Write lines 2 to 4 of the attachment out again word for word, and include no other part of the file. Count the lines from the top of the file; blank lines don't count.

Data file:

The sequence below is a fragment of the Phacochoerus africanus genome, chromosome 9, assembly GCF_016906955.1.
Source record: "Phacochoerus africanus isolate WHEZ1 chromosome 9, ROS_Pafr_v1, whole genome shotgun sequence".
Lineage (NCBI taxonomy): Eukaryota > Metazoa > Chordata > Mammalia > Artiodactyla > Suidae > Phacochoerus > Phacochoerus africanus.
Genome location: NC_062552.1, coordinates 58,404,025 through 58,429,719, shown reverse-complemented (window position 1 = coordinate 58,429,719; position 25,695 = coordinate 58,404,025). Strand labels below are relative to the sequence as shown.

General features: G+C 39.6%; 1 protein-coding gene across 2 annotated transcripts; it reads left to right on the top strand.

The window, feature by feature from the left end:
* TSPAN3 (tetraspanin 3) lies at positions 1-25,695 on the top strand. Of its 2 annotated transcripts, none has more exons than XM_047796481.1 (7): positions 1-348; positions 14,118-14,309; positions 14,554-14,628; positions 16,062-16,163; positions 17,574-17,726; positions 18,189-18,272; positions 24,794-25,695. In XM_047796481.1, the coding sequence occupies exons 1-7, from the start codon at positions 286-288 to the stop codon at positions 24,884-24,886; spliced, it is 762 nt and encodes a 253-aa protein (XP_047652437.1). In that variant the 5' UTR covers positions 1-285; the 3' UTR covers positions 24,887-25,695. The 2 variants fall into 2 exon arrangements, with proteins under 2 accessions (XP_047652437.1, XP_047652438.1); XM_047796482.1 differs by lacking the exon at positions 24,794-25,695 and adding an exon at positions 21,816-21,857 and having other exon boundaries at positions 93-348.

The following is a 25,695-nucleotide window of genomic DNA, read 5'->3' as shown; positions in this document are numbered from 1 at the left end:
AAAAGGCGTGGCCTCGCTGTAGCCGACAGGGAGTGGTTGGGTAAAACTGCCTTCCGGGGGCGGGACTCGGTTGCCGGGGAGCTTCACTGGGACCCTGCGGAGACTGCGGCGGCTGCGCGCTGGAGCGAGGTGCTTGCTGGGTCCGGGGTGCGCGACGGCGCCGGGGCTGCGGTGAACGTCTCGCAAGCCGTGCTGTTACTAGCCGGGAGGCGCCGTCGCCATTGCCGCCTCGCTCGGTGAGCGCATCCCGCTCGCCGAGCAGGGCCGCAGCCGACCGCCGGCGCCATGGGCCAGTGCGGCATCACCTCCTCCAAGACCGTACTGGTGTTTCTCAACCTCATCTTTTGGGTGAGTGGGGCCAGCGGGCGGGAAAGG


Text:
Source record: "Phacochoerus africanus isolate WHEZ1 chromosome 9, ROS_Pafr_v1, whole genome shotgun sequence".
Lineage (NCBI taxonomy): Eukaryota > Metazoa > Chordata > Mammalia > Artiodactyla > Suidae > Phacochoerus > Phacochoerus africanus.
Genome location: NC_062552.1, coordinates 58,404,025 through 58,429,719, shown reverse-complemented (window position 1 = coordinate 58,429,719; position 25,695 = coordinate 58,404,025). Strand labels below are relative to the sequence as shown.